afternoon. It is an honor to be here with so many
friends and colleagues. My thanks to the Attorney
General for inviting me here today.
you reach a certain age, you start to see the world
in terms of "before" and "after."
Certain historical or social events often serve as
markers in our lives...as points after which things
are never quite the same, for better or for worse.
September 11, the assassination of President Kennedy,
the fall of the Berlin Wall, even the Red Sox winning
the World Seriesmoments that divide our lives
into a "before" and an "after."
creation and subsequent explosion of the Internet
is one such marker, both for better and for worse.
With more than one billion people around the world
routinely online, the Internet has become an integral
part of our daily lives. It has dramatically enhanced
the way we communicate, the way we learn, and the
way we work.
New York Times columnist Tom Friedman wrote
in his best-selling book "The World is Flat,"
the Internet has leveled the playing field, creating
a convergence of people, places, knowledge, and information.
We have gone global as individuals.
there is a dark side to this globalization. Just as
international travel has hastened the spread of disease,
information technology has hastened the spread of
crime and terrorism. Criminals are making ready use
of the Internet, from computer intrusions to money
laundering. Terrorists around the world are recruiting,
training, and planning attacks, armed only with laptops
and Internet access.
one of the most insidious uses of the Internet is
for child sexual exploitation. An increasing amount
of this exploitation takes place in the dark shadows
of the Interneton websites and message boards,
through file sharing and e-mail, and in real time
with web cams and streaming video.
is no justification for this crime, whether political,
ideological, or financial. And there can be no tolerance
and no retreat on our part. We cannot and will not
rest until these predators are shut down and locked
up. That is why coordinated efforts like Project Safe
Childhood are so important.
I want to talk about what we in the FBI are doing
to attack child exploitation on the Internet. I want
to touch on what we must do to meet your needs in
terms of evidence collection and prosecution. Lastly,
I want to talk about the role of both parents and
the private sector in addressing this scourge.
of our most important programs is the Innocent Images
National Initiative, which for 10 years has targeted
sexual predators who use the Internet to exploit children.
We have ongoing undercover operations across the country,
with more than 240 agents who investigate cases with
their state and local counterparts.
any given day, these investigators may pose as children
to lure online predators into the open. They may pose
as collectors seeking to share images through peer-to-peer
networks. They may coordinate with the National Center
for Missing and Exploited Children to identify children
and adults featured in child pornography. Or they
may train police officers to investigate cases in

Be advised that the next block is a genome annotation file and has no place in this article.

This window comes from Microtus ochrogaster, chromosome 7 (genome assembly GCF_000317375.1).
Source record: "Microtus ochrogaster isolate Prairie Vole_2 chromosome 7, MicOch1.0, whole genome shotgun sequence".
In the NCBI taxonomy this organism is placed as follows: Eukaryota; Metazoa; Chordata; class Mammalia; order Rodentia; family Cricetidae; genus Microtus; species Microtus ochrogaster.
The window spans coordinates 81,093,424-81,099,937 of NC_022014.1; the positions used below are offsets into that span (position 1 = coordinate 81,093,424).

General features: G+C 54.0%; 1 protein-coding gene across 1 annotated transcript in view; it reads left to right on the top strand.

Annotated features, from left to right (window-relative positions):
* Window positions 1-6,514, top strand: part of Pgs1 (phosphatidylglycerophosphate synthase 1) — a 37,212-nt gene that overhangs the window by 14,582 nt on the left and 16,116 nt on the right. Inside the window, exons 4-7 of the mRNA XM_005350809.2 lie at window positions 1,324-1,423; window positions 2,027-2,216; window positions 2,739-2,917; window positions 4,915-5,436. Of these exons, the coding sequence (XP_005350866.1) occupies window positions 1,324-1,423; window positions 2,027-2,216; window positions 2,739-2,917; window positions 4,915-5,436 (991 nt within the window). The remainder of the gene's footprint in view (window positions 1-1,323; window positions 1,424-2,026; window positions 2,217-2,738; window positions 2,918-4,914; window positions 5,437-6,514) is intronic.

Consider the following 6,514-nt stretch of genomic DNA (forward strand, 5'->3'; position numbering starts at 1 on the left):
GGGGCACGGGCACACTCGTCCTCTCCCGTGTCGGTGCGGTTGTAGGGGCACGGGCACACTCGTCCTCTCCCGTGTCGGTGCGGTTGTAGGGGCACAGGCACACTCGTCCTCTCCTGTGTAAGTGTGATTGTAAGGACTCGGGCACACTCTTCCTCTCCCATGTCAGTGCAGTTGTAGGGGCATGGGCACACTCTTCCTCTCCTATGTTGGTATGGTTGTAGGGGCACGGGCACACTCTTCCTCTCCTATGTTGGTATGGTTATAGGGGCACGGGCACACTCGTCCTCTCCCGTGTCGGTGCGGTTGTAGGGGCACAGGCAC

their own jurisdictions.
there is no shortage of work in this arena. Our case
load has spiked from just 113 cases in 1996 to more
than 2,100 this year.
heightened scrutiny in the United States, child pornographers
are going further underground, using file-sharing
networks and encrypted websites. They are concealing
their financial mechanisms through a maze of online
payment services, using stolen credit cards. They
are traveling to foreign countries to exploit minors.
They are victimizing more children, in more ways,
at younger and younger ages.
Nevertheless, we have convicted nearly 6,000 child
predators in the last 10 years.
one instance, agents in Chicago searched a predator's
residence and found a customized computer with five
hard drives and several external drives. They seized
more than a terabyte of digital data-the equivalent
of more than one million paperback books. This man
has been sentenced to 20 years in prison not only
for distributing pornography, but for manufacturing
images of his own, including the victimization of
a minor living with him.
another such case, a cyber agent traced images downloaded
from a file-sharing network to a man in the Pittsburgh
area. Together, agents and members of the High Tech
Crimes Task Force seized more than 2,500 images of
highly graphic child pornography, housed everywhere
from the subject's computer to DVDs to his Apple iPod.
cases are significant not just because of the amount
of material seized, but because of our collaboration
with state and local counterparts.
coordination is not limited to the national level.
Police officers from Britain, Australia, Belarus,
Thailand, and the Philippines, among others, work
with agents and analysts on the Innocent Images International
Task Force in Calverton, Maryland.
international partners know the language, the customs,
and the cultures of their home countries. Today, information
that once took weeks or even months to relay can be
exchanged simply by walking across the room. Together,
we have convicted a number of child predators around
example, in October, Ukrainian investigators arrested
the father of a young girl featured on a pornographic
website. The father had received money and gifts in
exchange for allowing his daughter to be sexually
abused on camera. This investigation started in Denmark,
and spread to Ukraine and the United States. It was
a Ukrainian police officer, a member of the task force,
who played a key part in capturing this criminal and
shutting down this website.
pornography is a global threat that requires a global
response. We have no choice but to work together.
It is not just a matter of preference, but of necessity.